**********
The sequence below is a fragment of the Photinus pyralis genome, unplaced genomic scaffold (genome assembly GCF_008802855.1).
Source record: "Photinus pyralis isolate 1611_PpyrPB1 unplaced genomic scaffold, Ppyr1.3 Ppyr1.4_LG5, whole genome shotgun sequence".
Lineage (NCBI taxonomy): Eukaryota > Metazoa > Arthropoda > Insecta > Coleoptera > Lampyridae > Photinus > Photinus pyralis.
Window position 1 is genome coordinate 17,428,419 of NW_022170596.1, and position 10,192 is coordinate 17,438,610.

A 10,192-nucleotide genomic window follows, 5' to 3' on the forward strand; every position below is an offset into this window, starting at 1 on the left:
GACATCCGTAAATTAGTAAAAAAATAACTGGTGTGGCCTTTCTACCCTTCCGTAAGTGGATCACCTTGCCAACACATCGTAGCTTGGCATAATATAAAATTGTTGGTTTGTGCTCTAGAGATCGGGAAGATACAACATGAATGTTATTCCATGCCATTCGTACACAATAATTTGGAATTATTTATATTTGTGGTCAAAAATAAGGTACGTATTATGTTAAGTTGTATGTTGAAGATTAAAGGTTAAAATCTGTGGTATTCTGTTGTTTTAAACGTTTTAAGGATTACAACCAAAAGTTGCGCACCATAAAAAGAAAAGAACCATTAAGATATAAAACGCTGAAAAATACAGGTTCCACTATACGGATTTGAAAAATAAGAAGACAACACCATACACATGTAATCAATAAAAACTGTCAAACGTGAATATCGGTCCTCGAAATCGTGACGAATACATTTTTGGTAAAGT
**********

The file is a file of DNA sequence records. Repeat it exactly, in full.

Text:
The sequence below is a fragment of the Photinus pyralis genome, unplaced genomic scaffold (genome assembly GCF_008802855.1).
Source record: "Photinus pyralis isolate 1611_PpyrPB1 unplaced genomic scaffold, Ppyr1.3 Ppyr1.4_LG5, whole genome shotgun sequence".
Lineage (NCBI taxonomy): Eukaryota > Metazoa > Arthropoda > Insecta > Coleoptera > Lampyridae > Photinus > Photinus pyralis.
Window position 1 is genome coordinate 17,428,419 of NW_022170596.1, and position 10,192 is coordinate 17,438,610.

A 10,192-nucleotide genomic window follows, 5' to 3' on the forward strand; every position below is an offset into this window, starting at 1 on the left:
GACATCCGTAAATTAGTAAAAAAATAACTGGTGTGGCCTTTCTACCCTTCCGTAAGTGGATCACCTTGCCAACACATCGTAGCTTGGCATAATATAAAATTGTTGGTTTGTGCTCTAGAGATCGGGAAGATACAACATGAATGTTATTCCATGCCATTCGTACACAATAATTTGGAATTATTTATATTTGTGGTCAAAAATAAGGTACGTATTATGTTAAGTTGTATGTTGAAGATTAAAGGTTAAAATCTGTGGTATTCTGTTGTTTTAAACGTTTTAAGGATTACAACCAAAAGTTGCGCACCATAAAAAGAAAAGAACCATTAAGATATAAAACGCTGAAAAATACAGGTTCCACTATACGGATTTGAAAAATAAGAAGACAACACCATACACATGTAATCAATAAAAACTGTCAAACGTGAATATCGGTCCTCGAAATCGTGACGAATACATTTTTGGTAAAGT